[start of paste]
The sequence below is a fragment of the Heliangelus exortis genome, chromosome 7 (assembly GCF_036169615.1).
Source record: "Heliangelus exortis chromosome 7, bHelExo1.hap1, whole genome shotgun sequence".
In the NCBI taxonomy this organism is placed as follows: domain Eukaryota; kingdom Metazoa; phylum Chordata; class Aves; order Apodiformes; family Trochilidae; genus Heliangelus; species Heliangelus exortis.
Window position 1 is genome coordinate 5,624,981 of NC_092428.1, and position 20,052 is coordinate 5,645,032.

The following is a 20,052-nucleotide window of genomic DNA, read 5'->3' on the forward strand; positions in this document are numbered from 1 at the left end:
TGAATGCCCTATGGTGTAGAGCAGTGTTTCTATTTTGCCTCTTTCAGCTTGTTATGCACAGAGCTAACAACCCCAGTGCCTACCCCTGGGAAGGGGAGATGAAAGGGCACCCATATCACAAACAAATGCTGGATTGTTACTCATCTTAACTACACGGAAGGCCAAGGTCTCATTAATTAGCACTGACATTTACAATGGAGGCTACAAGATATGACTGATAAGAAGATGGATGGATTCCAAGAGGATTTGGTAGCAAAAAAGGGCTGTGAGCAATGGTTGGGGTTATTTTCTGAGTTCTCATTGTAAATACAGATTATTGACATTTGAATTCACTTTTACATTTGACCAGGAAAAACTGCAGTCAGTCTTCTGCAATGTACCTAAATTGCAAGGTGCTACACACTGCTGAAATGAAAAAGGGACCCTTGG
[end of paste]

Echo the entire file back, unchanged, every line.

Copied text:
The sequence below is a fragment of the Heliangelus exortis genome, chromosome 7 (assembly GCF_036169615.1).
Source record: "Heliangelus exortis chromosome 7, bHelExo1.hap1, whole genome shotgun sequence".
In the NCBI taxonomy this organism is placed as follows: domain Eukaryota; kingdom Metazoa; phylum Chordata; class Aves; order Apodiformes; family Trochilidae; genus Heliangelus; species Heliangelus exortis.
Window position 1 is genome coordinate 5,624,981 of NC_092428.1, and position 20,052 is coordinate 5,645,032.

The following is a 20,052-nucleotide window of genomic DNA, read 5'->3' on the forward strand; positions in this document are numbered from 1 at the left end:
TGAATGCCCTATGGTGTAGAGCAGTGTTTCTATTTTGCCTCTTTCAGCTTGTTATGCACAGAGCTAACAACCCCAGTGCCTACCCCTGGGAAGGGGAGATGAAAGGGCACCCATATCACAAACAAATGCTGGATTGTTACTCATCTTAACTACACGGAAGGCCAAGGTCTCATTAATTAGCACTGACATTTACAATGGAGGCTACAAGATATGACTGATAAGAAGATGGATGGATTCCAAGAGGATTTGGTAGCAAAAAAGGGCTGTGAGCAATGGTTGGGGTTATTTTCTGAGTTCTCATTGTAAATACAGATTATTGACATTTGAATTCACTTTTACATTTGACCAGGAAAAACTGCAGTCAGTCTTCTGCAATGTACCTAAATTGCAAGGTGCTACACACTGCTGAAATGAAAAAGGGACCCTTGG